It must be remembered though that not all that the the brightest star provides is propitious. The sun can burn and otherwise mutilate unprotected flesh – it can scorch the earth – it can bring the drought – can deliquesce the insubstantial. Nor are its favours bestowed equally upon all. This all-powerful sun-god must be appeased – apotheosized. Those who make the biggest sacrifice – or erect the most lavish temple – may expect to reap what they sew as the god smiles upon their endeavors. Those who do not – or cannot – must expect just to burn… burn… burn…

Adherents of Social Darwinism – and those who are in fact so even should they reject the term – have much in common with these heliolatrists. They might protest that their belief in the need for us to earn our rewards  – coupled with an avowed espousal of philanthropy – stands them firmly on the moral high ground. Unfortunately – as inequality continues its dizzying increase – the evidence suggests otherwise. Are these high achievers really working harder than ever before, whilst the remainder of us get lazier and lazier? And how much of that hard work actually just goes into the blackmailing of institutions such as the banks to hand over ever larger bonuses?

In fact the fine sentiments of those enthusiasts for market freedom ring as hollow as do those that they despise from the opposite end of the spectrum – from the social engineers. The truth is that human nature makes fools of us all just as soon as ever we try to codify our preferred social science.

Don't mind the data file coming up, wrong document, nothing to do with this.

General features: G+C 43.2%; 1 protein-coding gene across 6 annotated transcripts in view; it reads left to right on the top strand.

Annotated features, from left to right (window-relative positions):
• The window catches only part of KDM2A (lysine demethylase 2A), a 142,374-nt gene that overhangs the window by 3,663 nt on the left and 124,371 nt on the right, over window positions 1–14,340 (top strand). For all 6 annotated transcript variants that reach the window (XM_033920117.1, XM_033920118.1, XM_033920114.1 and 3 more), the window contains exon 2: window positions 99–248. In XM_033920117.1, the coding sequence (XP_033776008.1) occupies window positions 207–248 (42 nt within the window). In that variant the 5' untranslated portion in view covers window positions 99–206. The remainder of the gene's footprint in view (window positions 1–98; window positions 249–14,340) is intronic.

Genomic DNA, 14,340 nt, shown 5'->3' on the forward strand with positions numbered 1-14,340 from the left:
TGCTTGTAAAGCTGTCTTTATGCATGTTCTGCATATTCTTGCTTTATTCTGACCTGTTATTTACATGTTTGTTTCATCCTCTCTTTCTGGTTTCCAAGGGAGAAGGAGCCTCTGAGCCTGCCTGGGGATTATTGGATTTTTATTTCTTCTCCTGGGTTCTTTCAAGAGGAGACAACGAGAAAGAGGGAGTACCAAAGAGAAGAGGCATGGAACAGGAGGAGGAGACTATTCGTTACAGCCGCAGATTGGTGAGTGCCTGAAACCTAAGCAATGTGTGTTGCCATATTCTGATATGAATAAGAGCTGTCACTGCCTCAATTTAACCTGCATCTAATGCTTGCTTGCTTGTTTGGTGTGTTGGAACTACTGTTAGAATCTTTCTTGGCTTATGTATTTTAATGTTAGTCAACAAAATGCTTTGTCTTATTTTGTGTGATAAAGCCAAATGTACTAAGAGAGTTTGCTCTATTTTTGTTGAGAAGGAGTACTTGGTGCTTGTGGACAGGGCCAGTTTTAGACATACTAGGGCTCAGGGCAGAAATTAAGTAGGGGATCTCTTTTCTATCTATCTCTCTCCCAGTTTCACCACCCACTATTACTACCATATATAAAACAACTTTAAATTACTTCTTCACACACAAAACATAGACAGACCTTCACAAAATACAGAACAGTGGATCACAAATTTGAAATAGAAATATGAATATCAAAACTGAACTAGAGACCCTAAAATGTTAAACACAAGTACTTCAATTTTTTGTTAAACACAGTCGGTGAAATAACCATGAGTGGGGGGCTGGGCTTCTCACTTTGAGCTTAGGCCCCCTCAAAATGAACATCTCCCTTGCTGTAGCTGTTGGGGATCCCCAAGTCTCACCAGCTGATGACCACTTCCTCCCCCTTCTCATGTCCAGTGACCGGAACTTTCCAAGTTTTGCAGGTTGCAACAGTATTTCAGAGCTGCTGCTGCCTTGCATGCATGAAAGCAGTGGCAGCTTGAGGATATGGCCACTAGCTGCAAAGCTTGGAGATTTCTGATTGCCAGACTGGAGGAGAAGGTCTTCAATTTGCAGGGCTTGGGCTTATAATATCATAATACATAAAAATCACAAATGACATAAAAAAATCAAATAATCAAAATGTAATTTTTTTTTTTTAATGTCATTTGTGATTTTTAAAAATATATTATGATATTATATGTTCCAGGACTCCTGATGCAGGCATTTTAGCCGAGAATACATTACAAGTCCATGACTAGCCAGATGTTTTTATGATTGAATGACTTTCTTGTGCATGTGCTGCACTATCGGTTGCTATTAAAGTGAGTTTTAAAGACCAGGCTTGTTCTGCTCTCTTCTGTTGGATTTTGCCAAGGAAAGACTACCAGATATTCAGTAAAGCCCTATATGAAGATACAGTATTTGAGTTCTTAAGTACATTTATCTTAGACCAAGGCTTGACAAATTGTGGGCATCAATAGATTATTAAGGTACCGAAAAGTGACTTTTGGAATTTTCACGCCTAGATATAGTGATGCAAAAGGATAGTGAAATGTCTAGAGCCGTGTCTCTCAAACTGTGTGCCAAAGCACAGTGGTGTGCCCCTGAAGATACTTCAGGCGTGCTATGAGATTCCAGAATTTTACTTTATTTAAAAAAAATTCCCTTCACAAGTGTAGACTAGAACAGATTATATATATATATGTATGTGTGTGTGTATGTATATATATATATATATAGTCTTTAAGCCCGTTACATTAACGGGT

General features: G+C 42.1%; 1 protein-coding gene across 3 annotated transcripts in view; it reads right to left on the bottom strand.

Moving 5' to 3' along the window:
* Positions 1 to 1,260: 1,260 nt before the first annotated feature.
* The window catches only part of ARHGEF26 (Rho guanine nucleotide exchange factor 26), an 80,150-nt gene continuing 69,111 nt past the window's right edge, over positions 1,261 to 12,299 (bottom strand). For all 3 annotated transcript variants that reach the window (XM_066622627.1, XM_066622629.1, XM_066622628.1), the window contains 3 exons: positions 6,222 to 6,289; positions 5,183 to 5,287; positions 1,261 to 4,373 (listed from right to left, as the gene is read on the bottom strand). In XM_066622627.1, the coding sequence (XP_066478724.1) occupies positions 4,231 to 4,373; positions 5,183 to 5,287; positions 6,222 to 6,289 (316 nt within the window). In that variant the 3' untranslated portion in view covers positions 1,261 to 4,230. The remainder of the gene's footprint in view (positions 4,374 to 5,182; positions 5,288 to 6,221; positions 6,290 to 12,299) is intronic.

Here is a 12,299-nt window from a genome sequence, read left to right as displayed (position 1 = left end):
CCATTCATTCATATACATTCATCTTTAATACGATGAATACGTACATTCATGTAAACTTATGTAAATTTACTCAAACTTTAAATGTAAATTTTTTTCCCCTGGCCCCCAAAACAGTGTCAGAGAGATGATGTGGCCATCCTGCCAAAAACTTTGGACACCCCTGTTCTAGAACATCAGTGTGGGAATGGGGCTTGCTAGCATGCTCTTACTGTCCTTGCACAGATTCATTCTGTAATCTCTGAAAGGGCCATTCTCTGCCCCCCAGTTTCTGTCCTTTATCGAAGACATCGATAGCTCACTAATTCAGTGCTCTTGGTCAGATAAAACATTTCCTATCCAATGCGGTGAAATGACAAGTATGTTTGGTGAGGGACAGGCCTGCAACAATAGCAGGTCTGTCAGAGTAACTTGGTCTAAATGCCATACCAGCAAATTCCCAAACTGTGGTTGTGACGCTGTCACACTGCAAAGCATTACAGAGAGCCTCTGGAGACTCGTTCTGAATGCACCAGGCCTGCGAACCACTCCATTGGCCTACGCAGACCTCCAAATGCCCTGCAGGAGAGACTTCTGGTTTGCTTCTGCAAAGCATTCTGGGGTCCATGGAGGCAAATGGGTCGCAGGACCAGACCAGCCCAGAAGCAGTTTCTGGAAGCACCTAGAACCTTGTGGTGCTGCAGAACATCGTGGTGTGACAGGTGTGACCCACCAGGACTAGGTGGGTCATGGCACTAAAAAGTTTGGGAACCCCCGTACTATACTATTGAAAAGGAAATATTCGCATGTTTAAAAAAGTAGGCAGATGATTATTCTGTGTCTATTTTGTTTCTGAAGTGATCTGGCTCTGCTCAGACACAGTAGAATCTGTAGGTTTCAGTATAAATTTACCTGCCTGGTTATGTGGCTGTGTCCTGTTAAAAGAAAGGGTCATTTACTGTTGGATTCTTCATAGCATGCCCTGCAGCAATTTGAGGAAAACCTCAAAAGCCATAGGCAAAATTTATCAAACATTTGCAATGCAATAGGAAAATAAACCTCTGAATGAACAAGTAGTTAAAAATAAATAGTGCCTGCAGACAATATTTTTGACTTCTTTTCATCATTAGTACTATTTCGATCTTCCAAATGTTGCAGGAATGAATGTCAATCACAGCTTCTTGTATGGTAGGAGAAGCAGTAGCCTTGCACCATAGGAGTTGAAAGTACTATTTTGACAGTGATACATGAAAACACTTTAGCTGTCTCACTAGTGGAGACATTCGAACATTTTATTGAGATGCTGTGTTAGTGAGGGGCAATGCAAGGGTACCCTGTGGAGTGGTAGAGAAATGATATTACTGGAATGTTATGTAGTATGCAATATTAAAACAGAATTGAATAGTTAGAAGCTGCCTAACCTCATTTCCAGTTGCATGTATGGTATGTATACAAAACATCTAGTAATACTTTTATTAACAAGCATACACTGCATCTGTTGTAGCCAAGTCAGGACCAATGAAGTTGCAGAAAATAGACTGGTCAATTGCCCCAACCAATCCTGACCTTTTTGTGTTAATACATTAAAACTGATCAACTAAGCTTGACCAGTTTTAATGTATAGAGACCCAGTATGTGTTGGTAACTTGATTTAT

There is an alternative…

Time for a different allegory!

Regarding fire-worship Wikipedia informs us thus:

Although the term “fire-worshippers” is primarily associated with Zoroastrians, the idea that Zoroastrians worship fire is originally from anti-Zoroastrian polemic. Instead, fire — even in a Fire temple (the Zoroastrian terms are more prosaic and simply mean “house of fire”) — is considered to be an agent of purity and as a symbol of righteousness and truth. In the present day this is explained to be because fire burns ever-upwards and cannot itself be polluted.

The Zoroastrians’ ‘agent of purity’ is indeed a powerful tool and bestows many benefits on humankind. The Promethean gift is also capable – of course – of bringing calamity but – unlike the sun – can and indeed must be controlled and contained.

Treated with respect fire is thus clearly in the service of man and not the other way around!

Here surely is a better model for the market – a tool for the benefit of all humanity rather than a Mammonian god that must be served.

This is where we now draw the battle lines…

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Photo by Violetta on PixabayIt would be a brave man – or indeed woman – who would attempt to argue the continued existence of Socialism in any nation state on this delicate blue/green planet.

We can discount – I think – any of those one-party (or one-man!) ‘dictatorships’ that have done their utmost to appropriate the philosophy – or even a pretense of it – just as we can any suggestion of a tenuous link with those well-meaning social democrats, who – when all is said and done – just don’t go for the whole ‘social ownership of the means of production and co-operative management of the economy’ thing.